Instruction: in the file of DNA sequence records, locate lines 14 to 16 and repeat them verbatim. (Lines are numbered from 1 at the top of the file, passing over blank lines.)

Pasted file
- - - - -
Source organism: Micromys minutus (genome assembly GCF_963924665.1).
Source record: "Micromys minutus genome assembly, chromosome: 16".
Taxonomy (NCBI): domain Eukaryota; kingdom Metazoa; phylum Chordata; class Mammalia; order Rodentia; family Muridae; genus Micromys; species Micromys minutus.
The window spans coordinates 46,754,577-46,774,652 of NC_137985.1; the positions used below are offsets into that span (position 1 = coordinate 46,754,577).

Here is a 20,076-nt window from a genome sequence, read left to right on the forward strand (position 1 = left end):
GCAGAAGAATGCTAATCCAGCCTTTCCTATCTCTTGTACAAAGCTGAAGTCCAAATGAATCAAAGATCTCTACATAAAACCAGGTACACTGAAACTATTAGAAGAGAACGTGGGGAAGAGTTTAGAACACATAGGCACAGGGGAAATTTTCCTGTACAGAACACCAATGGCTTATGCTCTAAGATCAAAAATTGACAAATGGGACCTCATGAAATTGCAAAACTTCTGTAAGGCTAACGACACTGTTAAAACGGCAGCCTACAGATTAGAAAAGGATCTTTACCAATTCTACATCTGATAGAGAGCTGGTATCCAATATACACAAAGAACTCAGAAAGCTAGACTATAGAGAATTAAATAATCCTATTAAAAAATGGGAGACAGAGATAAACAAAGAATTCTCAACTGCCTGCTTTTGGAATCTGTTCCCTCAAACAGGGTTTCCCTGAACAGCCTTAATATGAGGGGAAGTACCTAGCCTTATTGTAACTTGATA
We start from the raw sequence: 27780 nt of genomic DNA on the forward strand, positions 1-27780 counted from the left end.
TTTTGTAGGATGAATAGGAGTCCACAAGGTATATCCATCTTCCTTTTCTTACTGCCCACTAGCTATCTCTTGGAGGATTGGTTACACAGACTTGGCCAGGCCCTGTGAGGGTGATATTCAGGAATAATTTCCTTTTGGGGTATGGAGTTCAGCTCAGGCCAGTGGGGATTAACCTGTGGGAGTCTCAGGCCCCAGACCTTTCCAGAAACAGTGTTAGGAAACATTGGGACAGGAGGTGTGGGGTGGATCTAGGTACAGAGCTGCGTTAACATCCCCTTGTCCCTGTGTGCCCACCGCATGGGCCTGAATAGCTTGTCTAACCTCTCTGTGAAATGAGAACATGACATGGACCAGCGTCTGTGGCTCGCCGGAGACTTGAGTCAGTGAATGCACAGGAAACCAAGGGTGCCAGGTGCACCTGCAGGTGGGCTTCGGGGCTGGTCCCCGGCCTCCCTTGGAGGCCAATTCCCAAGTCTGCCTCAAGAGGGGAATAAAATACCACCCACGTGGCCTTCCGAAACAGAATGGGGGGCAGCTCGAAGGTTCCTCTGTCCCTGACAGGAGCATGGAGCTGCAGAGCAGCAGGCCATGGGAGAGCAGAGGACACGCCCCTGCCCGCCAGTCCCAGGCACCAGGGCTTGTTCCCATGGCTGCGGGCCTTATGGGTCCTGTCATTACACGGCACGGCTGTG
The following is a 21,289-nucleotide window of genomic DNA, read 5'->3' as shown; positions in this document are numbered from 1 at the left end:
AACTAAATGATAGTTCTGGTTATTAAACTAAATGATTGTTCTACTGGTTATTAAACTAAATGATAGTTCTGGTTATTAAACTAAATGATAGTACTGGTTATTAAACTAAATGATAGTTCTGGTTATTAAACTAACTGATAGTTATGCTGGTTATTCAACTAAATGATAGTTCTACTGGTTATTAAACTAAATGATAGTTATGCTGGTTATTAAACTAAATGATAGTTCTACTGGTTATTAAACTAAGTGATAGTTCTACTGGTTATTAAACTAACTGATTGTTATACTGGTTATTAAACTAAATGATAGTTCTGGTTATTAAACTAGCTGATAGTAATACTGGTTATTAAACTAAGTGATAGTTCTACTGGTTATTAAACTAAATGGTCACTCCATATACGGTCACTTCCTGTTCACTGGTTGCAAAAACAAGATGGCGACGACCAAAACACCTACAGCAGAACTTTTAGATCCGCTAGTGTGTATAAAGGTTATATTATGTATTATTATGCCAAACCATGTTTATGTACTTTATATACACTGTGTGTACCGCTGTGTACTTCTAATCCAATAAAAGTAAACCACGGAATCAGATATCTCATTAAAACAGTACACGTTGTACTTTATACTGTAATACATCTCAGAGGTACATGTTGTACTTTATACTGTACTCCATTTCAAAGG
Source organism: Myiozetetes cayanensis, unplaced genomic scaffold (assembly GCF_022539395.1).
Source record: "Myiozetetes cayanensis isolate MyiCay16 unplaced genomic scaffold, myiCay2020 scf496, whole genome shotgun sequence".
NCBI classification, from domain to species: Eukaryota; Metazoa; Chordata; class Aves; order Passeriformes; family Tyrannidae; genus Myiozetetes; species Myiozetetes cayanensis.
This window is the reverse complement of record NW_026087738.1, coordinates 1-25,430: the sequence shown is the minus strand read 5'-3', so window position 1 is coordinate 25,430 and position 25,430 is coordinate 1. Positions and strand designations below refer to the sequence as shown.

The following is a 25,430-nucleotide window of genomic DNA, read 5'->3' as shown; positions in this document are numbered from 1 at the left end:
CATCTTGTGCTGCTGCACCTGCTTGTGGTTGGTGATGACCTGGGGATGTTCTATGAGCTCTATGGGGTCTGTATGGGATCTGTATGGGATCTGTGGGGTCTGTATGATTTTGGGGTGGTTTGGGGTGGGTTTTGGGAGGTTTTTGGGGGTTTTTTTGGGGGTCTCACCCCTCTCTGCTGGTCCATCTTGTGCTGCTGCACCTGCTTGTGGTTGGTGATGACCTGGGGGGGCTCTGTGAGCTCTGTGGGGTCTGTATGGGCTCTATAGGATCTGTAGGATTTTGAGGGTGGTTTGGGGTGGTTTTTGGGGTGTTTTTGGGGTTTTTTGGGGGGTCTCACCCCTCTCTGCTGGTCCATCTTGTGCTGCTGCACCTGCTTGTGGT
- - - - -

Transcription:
This window is the reverse complement of record NW_026087738.1, coordinates 1-25,430: the sequence shown is the minus strand read 5'-3', so window position 1 is coordinate 25,430 and position 25,430 is coordinate 1. Positions and strand designations below refer to the sequence as shown.

The following is a 25,430-nucleotide window of genomic DNA, read 5'->3' as shown; positions in this document are numbered from 1 at the left end:
CATCTTGTGCTGCTGCACCTGCTTGTGGTTGGTGATGACCTGGGGATGTTCTATGAGCTCTATGGGGTCTGTATGGGATCTGTATGGGATCTGTGGGGTCTGTATGATTTTGGGGTGGTTTGGGGTGGGTTTTGGGAGGTTTTTGGGGGTTTTTTTGGGGGTCTCACCCCTCTCTGCTGGTCCATCTTGTGCTGCTGCACCTGCTTGTGGTTGGTGATGACCTGGGGGGGCTCTGTGAGCTCTGTGGGGTCTGTATGGGCTCTATAGGATCTGTAGGATTTTGAGGGTGGTTTGGGGTGGTTTTTGGGGTGTTTTTGGGGTTTTTTGGGGGGTCTCACCCCTCTCTGCTGGTCCATCTTGTGCTGCTGCACCTGCTTGTGGT